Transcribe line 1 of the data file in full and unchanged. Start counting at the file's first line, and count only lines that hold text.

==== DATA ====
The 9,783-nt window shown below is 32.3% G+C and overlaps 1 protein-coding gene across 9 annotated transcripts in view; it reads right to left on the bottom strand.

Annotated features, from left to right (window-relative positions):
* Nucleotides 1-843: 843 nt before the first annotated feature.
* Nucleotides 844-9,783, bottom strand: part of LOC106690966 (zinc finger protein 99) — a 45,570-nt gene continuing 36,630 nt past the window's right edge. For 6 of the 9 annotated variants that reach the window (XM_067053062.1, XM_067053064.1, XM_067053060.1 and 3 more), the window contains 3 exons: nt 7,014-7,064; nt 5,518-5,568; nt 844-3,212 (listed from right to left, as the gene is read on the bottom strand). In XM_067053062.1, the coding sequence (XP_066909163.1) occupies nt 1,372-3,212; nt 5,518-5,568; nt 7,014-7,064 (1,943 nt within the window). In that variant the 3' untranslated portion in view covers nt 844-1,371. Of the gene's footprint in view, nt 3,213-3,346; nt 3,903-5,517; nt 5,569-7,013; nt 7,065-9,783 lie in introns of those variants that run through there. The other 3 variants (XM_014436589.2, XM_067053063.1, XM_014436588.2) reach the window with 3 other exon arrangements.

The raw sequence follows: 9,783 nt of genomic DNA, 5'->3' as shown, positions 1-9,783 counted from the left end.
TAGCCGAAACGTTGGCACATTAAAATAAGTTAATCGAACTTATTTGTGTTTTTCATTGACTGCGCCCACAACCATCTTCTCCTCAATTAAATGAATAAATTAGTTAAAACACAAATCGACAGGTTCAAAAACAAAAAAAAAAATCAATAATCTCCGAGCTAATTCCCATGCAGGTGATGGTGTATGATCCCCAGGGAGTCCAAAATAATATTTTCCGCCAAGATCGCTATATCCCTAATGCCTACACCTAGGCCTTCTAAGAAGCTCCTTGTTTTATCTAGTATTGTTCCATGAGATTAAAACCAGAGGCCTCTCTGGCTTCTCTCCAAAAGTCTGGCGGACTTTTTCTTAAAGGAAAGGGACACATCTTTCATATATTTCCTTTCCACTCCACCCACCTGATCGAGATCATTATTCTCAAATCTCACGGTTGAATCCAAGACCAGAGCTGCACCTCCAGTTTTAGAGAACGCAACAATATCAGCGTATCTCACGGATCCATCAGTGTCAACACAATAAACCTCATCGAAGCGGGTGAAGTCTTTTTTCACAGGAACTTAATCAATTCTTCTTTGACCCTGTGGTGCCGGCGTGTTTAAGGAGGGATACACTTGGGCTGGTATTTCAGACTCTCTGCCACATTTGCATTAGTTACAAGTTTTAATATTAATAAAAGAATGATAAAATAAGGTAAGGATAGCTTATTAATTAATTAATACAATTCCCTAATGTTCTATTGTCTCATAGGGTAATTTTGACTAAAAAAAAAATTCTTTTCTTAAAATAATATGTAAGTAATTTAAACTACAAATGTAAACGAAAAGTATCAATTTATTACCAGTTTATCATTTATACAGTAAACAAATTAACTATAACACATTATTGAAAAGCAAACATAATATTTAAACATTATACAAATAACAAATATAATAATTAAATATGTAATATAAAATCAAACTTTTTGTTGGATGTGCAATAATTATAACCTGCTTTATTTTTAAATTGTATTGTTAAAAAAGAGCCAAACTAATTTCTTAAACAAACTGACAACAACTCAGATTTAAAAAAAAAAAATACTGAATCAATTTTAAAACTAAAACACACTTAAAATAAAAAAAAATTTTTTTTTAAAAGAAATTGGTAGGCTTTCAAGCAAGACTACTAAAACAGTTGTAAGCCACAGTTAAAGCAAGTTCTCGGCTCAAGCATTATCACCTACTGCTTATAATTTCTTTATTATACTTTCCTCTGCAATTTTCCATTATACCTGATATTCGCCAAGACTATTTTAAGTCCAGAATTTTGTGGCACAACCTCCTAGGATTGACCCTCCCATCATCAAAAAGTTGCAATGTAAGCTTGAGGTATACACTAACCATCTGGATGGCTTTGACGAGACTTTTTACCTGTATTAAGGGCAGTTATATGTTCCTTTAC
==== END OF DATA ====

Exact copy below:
The 9,783-nt window shown below is 32.3% G+C and overlaps 1 protein-coding gene across 9 annotated transcripts in view; it reads right to left on the bottom strand.